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digitalmars.D - tree-sitter: parser generator tool and an incremental parsing library

reply James Blachly <james.blachly gmail.com> writes:
https://tree-sitter.github.io/tree-sitter/
https://github.com/tree-sitter/tree-sitter
https://news.ycombinator.com/item?id=26225298

Will be keeping an eye on this. If it gains traction*, it would be nice 
(and possibly important) to have a Dlang parser. Haven't looked in depth 
at the grammar yet -- appears to be context free grammar.

*Supposedly Neovim will be using this going forward
Feb 22
next sibling parent Dukc <ajieskola gmail.com> writes:
On Monday, 22 February 2021 at 15:56:39 UTC, James Blachly wrote:
 https://tree-sitter.github.io/tree-sitter/
 https://github.com/tree-sitter/tree-sitter
 https://news.ycombinator.com/item?id=26225298
 HN)

 Will be keeping an eye on this. If it gains traction*, it would 
 be nice (and possibly important) to have a Dlang parser.
I wonder how it compares to Pegged.
Feb 22
prev sibling next sibling parent Laurent =?UTF-8?B?VHLDqWd1aWVy?= <laurent.treguier.sink gmail.com> writes:
On Monday, 22 February 2021 at 15:56:39 UTC, James Blachly wrote:
 https://tree-sitter.github.io/tree-sitter/
 https://github.com/tree-sitter/tree-sitter
 https://news.ycombinator.com/item?id=26225298
 HN)

 Will be keeping an eye on this. If it gains traction*, it would 
 be nice (and possibly important) to have a Dlang parser. 
 Haven't looked in depth at the grammar yet -- appears to be 
 context free grammar.

 *Supposedly Neovim will be using this going forward
I tried making a tree-sitter grammar for D a long while ago, it needed some custom C code for stuff like WYSIWYG strings and some other things I think. Another issue was that D's official grammar not quite always reflecting the compiler's actual behavior.
Feb 24
prev sibling next sibling parent Mike Brown <mikey.be gmail.com> writes:
On Monday, 22 February 2021 at 15:56:39 UTC, James Blachly wrote:
 https://tree-sitter.github.io/tree-sitter/
 https://github.com/tree-sitter/tree-sitter
 https://news.ycombinator.com/item?id=26225298
 HN)

 Will be keeping an eye on this. If it gains traction*, it would 
 be nice (and possibly important) to have a Dlang parser.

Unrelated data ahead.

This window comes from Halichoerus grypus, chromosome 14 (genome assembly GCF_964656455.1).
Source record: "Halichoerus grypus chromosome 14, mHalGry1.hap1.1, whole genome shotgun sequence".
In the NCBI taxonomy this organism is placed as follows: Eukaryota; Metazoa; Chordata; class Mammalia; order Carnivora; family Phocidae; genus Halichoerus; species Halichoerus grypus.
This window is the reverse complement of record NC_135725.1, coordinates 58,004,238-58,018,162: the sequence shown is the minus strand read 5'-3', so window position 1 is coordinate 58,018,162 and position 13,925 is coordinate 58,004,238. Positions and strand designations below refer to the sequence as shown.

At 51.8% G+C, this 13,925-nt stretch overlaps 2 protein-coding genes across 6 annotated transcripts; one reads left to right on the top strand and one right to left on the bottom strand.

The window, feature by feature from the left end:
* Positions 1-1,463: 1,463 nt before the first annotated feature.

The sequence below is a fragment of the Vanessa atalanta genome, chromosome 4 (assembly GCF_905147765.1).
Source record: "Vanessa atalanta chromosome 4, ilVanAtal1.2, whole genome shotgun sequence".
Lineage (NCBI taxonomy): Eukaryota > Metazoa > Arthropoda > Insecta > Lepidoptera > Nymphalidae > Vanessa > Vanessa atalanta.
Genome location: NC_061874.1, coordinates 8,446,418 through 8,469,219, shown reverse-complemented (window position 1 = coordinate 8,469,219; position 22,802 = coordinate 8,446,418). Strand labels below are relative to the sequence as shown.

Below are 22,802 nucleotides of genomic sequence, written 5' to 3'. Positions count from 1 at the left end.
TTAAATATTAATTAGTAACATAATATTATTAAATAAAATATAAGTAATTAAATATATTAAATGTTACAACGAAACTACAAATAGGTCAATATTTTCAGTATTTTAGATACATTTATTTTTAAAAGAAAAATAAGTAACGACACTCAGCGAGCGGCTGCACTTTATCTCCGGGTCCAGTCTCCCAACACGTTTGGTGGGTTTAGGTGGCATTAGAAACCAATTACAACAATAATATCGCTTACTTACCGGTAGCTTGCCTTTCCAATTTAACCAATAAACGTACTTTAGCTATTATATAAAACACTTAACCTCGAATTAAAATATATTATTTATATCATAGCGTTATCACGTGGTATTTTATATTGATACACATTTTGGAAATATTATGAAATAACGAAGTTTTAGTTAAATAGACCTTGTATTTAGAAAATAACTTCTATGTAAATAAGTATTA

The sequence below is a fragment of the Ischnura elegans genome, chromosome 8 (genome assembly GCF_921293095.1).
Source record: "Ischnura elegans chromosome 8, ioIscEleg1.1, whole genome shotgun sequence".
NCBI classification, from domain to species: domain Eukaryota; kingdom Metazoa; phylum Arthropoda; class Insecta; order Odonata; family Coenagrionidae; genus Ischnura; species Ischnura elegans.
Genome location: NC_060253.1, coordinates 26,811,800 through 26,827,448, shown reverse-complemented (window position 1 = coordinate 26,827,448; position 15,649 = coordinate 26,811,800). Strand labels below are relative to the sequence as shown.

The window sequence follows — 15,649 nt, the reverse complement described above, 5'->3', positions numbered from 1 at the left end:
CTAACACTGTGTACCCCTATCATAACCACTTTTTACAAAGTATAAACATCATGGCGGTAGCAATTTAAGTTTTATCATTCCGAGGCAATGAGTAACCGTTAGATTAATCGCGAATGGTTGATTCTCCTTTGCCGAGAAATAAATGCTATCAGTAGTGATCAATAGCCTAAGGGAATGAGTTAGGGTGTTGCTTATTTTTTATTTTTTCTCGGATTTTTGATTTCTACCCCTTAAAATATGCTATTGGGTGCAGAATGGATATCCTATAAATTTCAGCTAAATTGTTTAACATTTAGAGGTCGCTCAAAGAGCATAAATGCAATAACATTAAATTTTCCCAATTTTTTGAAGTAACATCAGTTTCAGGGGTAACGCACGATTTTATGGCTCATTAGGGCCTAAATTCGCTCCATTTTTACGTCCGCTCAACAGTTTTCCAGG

Haven't looked in depth at the grammar yet -- appears to be 
 context free grammar.

 *Supposedly Neovim will be using this going forward
tree-sitter is a GLR parser. This makes sense for a general purpose text editor like Atom and Neovim. It can handle more grammars It can handle grammars that require fixups in the parser better (e.g. C++) It can potentially give better syntax error reporting But does come at a cost, and these benefits might not apply to an editor that handles just one grammar (Like a D IDE)
Feb 24
prev sibling parent reply Jacob Carlborg <doob me.com> writes:
On 2021-02-22 16:56, James Blachly wrote:
 https://tree-sitter.github.io/tree-sitter/
 https://github.com/tree-sitter/tree-sitter
 https://news.ycombinator.com/item?id=26225298
 
 Will be keeping an eye on this. If it gains traction*, it would be nice 
 (and possibly important) to have a Dlang parser. Haven't looked in depth 
 at the grammar yet -- appears to be context free grammar.
 
 *Supposedly Neovim will be using this going forward
I wonder how the text editor/IDE integration is supposed to work. To build the parser you need Node.js and a C compiler. Is the author of the grammar supposed to pre-compile everything and it's loaded as a dynamic library? That would defiantly make it less flexible that the current approach TextMate grammars. TextMate grammars are very easy to modify on the fly and the editor will immediately be able to use the new grammar. No building, no compilation and no loading of dynamic libraries. But I do know how limiting TextMate grammars are. I guess in theory the editor could ship with Node.js and a C compiler and compile on the fly to have the same flexibility as TextMate grammars. BTW, I'm wondering if it needs to be Node.js or if any JavaScript engine would work. At least macOS already ships with a JavaScript engine. -- /Jacob Carlborg